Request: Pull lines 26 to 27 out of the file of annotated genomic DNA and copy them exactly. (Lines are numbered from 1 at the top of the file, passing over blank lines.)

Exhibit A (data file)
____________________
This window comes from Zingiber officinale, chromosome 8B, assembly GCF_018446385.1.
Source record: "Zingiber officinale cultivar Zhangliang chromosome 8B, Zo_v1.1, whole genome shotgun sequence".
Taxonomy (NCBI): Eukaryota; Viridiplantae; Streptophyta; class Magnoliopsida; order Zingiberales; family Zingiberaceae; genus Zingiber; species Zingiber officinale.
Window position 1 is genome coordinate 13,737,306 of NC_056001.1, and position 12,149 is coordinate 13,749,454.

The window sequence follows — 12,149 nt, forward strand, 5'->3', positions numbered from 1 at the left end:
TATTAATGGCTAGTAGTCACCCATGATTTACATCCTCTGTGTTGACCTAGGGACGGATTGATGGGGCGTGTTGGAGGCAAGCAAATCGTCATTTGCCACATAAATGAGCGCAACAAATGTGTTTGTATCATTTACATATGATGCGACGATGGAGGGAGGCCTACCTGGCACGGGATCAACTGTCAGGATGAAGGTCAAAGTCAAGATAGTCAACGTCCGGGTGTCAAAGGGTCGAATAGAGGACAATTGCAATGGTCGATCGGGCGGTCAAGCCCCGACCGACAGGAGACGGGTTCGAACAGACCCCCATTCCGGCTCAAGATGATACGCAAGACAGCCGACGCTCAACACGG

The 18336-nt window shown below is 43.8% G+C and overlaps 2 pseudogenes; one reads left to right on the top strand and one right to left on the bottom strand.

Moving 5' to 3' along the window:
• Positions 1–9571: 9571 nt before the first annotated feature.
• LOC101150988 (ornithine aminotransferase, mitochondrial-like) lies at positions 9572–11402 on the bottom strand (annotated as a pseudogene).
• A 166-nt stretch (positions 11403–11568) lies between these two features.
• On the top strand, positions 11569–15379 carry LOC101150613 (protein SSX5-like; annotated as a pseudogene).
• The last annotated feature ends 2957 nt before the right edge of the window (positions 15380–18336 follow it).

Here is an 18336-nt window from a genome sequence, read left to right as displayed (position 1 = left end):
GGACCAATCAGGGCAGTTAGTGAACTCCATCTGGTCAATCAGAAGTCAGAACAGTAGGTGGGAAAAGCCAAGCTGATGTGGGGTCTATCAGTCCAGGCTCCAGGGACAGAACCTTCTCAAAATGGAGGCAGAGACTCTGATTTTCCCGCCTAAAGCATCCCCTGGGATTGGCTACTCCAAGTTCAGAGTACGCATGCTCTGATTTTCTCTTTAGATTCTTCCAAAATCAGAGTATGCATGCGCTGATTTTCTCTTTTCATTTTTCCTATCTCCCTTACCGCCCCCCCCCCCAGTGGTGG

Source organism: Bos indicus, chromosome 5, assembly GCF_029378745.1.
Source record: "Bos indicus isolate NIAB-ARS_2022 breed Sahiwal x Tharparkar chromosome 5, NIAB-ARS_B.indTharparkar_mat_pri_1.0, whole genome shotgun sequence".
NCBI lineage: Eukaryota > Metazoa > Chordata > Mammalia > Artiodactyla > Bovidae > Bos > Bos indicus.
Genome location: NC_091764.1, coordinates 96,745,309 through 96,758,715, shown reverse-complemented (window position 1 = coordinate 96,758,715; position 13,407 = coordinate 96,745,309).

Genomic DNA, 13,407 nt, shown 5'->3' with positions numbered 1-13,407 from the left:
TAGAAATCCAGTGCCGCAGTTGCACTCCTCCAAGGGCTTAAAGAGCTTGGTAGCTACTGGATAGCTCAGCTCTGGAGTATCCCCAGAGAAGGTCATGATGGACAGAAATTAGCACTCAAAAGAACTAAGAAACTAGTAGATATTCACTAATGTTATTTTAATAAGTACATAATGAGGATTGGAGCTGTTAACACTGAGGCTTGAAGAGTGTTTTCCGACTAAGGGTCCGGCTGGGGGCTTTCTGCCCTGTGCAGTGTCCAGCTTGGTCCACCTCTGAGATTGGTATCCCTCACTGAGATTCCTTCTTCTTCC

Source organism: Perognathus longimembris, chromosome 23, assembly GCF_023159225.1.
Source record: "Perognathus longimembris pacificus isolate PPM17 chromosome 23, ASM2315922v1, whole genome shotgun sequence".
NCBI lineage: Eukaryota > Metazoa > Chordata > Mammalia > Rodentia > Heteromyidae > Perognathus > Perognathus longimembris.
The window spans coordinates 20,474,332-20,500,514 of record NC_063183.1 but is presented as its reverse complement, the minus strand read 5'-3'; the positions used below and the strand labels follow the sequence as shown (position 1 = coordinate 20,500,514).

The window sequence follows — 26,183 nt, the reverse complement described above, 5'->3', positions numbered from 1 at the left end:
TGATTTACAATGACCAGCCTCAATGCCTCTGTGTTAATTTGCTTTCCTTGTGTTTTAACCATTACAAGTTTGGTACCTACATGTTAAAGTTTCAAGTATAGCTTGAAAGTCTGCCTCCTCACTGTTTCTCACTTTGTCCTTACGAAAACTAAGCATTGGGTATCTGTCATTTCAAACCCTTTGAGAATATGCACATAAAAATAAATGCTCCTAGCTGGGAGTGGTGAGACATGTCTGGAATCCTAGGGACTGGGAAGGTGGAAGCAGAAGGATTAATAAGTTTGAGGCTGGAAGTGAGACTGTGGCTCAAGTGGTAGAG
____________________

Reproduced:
The window sequence follows — 26,183 nt, the reverse complement described above, 5'->3', positions numbered from 1 at the left end:
TGATTTACAATGACCAGCCTCAATGCCTCTGTGTTAATTTGCTTTCCTTGTGTTTTAACCATTACAAGTTTGGTACCTACATGTTAAAGTTTCAAGTATAGCTTGAAAGTCTGCCTCCTCACTGTTTCTCACTTTGTCCTTACGAAAACTAAGCATTGGGTATCTGTCATTTCAAACCCTTTGAGAATATGCACATAAAAATAAATGCTCCTAGCTGGGAGTGGTGAGACATGTCTGGAATCCTAGGGACTGGGAAGGTGGAAGCAGAAGGATTAATAAGTTTGAGGCTGGAAGTGAGACTGTGGCTCAAGTGGTAGAG